The Emperor's Bridge Campaign



Campaign Awarded Grant to Publish Book of Norton Proclamations


Typical header of a Proclamation of Emperor Norton published in the Pacific Appeal, the black-owned abolitionist weekly that was the Emperor's "imperial gazette" from 1870 to 1876.


The Emperor's Bridge Campaign is pleased to announce that the nonprofit San Francisco History Association, as part of its Research Gift program, recently awarded the Campaign with a lead grant to develop and publish a book of selected Proclamations of Emperor Norton.

In the online sphere, there is a variety of compilations of the Emperor's Proclamations. Typically, these are presented simply as lists that include only the text of each decree without the historical context for the decree and that, with rare exception, include no original source information.  

It appears that nearly all of these lists were created before the comparatively recent availability of digital newspapers, a researcher's boon that makes it much easier to search and discover the gamut of the Emperor's Proclamations. As a result, these lists tend to highlight only the most "famous" Proclamations. And this tends to reinforce the caricature of Emperor Norton as something of a harrumphing, autocratic loon  which, predictably, makes him the easy butt of easy jokes.

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What emerges in a careful reading of the larger number of Proclamations that rightly can be attributed to Emperor Norton — especially those published in the Pacific Appeal, the black-owned abolitionist weekly that the Emperor named his "imperial gazette" between 1870 and 1876 — is a more complex, more sympathetic, more "fully human" Emperor who is not so easily dismissed; an Emperor who sought a more fair, more just, more tolerant society that was more inclined to nurturing the common good than the society in which he found himself.

In these Proclamations, one finds a forward-thinking Emperor who, for example:

  • demanded an end to violence and thuggery against the Chinese, and for the right of Chinese to have their testimony heard in courts of law;
  • called for African-Americans to be able to attend public schools and ride public street cars;
  • demanded an end to the exploitation of Native Americans and the theft of their lands;
  • called for fair labor practices; and
  • warned of the dangers of religious sectarianism and of clergy who use their pulpits to push political agendas.

Such was the Emperor's attention to detail that, when he noticed the unsuitability of a narrow street which had been pushed into service for a farmer's market (fruit and vegetable market"), he issued a Proclamation calling for the creation of new public square for the purpose.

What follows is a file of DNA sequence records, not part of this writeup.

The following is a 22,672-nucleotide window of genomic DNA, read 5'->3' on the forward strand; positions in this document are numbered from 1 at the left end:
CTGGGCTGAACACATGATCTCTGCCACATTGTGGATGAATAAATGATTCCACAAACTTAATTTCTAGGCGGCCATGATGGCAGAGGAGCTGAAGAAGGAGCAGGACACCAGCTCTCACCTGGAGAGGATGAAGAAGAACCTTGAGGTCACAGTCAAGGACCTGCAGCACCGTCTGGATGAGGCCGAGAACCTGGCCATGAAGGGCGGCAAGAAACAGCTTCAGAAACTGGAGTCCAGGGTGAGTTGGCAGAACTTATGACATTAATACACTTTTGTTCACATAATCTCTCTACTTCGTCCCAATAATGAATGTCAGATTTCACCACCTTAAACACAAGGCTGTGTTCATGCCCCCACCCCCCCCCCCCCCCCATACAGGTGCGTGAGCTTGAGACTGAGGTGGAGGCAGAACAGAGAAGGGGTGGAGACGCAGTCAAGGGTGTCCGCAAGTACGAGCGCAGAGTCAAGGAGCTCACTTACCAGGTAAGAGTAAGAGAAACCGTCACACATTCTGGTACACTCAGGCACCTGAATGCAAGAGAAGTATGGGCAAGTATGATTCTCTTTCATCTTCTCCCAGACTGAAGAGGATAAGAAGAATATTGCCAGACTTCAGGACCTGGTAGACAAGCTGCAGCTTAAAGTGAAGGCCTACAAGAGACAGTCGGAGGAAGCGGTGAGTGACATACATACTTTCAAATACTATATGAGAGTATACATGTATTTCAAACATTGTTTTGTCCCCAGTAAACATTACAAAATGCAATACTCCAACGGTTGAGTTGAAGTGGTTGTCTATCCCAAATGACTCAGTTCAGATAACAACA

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In short, Emperor Norton was an early champion of the spirit of progressivism for which his adopted city of San Francisco and the larger Bay Area became known and celebrated.

The Emperor's Bridge Campaign plans to select and publish a book of the Emperor's Proclamations that illustrate the full range of his concerns.

The book is to include full sourcing and a brief historical note for each Proclamation — and, where possible, a photo-scanned image of the Proclamation as it originally appeared in the newspaper that published it.

We also plan to include one or more historical essays about the Emperor, his Proclamations and his world.

Our hope is that, in providing a well-researched and -documented resource that doesn't currently exist within Norton scholarship, this book can become a worthwhile and important contribution with wide appeal — an educational tool that introduces the Emperor to those who don't already know his story, and that enlarges and sharpens the picture of him for those who do.

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The Emperor's Bridge Campaign is grateful to the San Francisco History Association (SFHA) for seeing our vision and for providing the necessary funding leadership to set this vision on a path to becoming reality.

The Campaign will be publishing this book of selected Proclamations on its own imprint. We would like to make it as beautiful as possible: high-quality design, paper, printing and production; possibly in cloth. We also would like to print enough copies to be able to take advantage of the economies of scale that will enable us to offer the book at a reasonable price.

In that spirit, we invite others — foundations, organizations and individuals — who share our vision to help build on the SFHA's generosity by contributing additional funding support.

A listing of all sponsors will be included in the book.

Like to help fund this project? Please click here.

For information on the San Francisco History Association, please click here.

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